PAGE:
Making homemade chocolate.....
Making your own chocolate is even more fun than it sounds! First collect your cocoa pods from your cocoa tree or local market if not lucky enough to have your own trees.... even if you do have your own trees getting them harvested before the monkey's steal them is the first achievement. ( They love these cocoa beans and I can completely understand why! ) Incredibly I have found that they can make fist size holes in the pods while leaving the pod attached to the tree and empty out the contents so keep a close eye on them!
The pods are large, heavy and have a thick outer skin which requires care to open up. Inside you will find these wonderful flesh covered beans - the white flesh is so delicious, so refreshingly zingy! It tastes a little bit like pineapple and has a sort of fizzy zinginess to it. I was astounded at the flavour the first time I tried them. I have experienced all sorts of new flavours in Costa Rica I could never have imagined existed.
So the still white covered beans have to first be fermented for a week by laying them in the sun , in a container covered with banana leaves for protection..shake them around a couple of times each day. A liquid will be released over the week fermentation process that can be made into cocoa wine if you have enough.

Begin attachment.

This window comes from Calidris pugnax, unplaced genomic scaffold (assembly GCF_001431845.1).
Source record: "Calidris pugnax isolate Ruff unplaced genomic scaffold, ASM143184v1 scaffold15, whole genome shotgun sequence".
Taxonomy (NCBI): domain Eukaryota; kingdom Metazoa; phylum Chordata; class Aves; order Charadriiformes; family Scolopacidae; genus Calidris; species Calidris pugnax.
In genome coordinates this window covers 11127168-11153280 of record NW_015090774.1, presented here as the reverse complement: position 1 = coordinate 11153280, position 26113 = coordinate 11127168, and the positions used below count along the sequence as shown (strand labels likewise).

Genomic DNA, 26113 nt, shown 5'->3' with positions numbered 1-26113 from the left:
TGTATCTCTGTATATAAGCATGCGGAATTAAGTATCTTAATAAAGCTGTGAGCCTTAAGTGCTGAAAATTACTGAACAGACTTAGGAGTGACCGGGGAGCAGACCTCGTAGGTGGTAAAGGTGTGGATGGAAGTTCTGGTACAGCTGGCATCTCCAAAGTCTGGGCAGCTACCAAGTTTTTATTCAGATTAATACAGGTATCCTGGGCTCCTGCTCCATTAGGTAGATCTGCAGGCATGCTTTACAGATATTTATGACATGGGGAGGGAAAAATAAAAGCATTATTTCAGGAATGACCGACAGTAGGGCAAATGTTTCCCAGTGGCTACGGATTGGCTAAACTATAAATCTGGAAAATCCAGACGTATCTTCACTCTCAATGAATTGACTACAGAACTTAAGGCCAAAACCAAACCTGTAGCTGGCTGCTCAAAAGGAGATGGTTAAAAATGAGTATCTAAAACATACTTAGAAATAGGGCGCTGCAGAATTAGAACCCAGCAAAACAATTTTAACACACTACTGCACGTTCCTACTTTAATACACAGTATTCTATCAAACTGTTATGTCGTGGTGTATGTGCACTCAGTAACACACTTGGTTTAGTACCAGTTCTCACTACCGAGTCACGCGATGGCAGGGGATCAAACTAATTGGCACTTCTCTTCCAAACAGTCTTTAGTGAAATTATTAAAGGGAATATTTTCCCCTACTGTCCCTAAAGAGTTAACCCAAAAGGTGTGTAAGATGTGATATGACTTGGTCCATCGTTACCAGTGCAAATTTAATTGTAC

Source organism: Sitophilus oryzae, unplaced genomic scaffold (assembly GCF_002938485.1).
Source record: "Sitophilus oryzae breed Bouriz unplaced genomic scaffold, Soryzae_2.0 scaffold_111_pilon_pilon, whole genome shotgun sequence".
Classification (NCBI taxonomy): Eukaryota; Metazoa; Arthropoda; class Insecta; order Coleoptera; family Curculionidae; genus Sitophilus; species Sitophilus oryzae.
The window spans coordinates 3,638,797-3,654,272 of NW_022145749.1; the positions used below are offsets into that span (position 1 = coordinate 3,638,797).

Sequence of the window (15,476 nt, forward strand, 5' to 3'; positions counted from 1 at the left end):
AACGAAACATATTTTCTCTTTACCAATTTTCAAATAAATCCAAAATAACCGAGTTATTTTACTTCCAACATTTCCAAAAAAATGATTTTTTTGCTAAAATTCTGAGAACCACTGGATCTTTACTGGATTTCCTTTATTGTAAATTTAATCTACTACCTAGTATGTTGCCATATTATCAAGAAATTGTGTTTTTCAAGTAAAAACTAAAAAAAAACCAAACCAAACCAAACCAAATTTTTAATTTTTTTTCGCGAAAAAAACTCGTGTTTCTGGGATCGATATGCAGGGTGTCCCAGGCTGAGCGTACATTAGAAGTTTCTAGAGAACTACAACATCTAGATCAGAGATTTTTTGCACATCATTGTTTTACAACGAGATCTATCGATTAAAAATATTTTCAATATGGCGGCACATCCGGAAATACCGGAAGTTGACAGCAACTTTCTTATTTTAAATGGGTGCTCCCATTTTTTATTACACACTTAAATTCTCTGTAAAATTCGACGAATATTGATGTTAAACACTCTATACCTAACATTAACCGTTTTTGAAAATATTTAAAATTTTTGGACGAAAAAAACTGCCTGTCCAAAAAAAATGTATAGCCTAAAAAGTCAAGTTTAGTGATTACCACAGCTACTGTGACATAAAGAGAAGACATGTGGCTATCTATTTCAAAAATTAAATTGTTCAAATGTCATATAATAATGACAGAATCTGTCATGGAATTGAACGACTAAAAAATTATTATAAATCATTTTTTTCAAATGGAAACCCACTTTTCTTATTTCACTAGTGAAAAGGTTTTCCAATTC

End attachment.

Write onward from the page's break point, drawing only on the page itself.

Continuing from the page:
It is this fermentation process that gives the chocolate its chocolatey flavour in the end. It would NOT taste like chocolate if this was not done. After the week of fermentation you need to then dry the beans in the sun for a further ten to 14 days. Now they will have reached the brown colour you associate with chocolate.
Now they need roasting. You can do this is a frying pan - shake and turn them regularly while roasting. Some will burst with a small explosion lol - its just part of the fun of chocolate making.
Next the beans must be ground to a powder, using a strong blender works well. Or you could pound them in a mortar with a pestle if you are feeling energetic enough! There will be an oiliness to the ground cocoa at this point. Then add sweetening of your choice, could be wild honey or sugar as you desire. The raw cocoa is bitter naturally. Add milk and bring to the boil. The Costa Ricans sometimes use condensed milk which is super sweet and needs no extra sweetening.
Beyond that you can add diced nuts, dried fruits.... crystallised ginger.. whatever you like and as it cools roll into sausages to be super basic wrap in cling film and chill in the fridge before slicing into bite size pieces or you can put into moulds of your choice.. be as fancy or as simple as you please.
I like my chocolate best slightly on the bitter side with chopped nuts, ginger and dates. You can really feel it doing you good! It feels like complete energy food rather than a guilty treat ( like eating regular store bought chocolate in Europe so often is. )
If you have made your own I would love to hear about your recipe, and if you haven't, then I hope you get to try making it some day.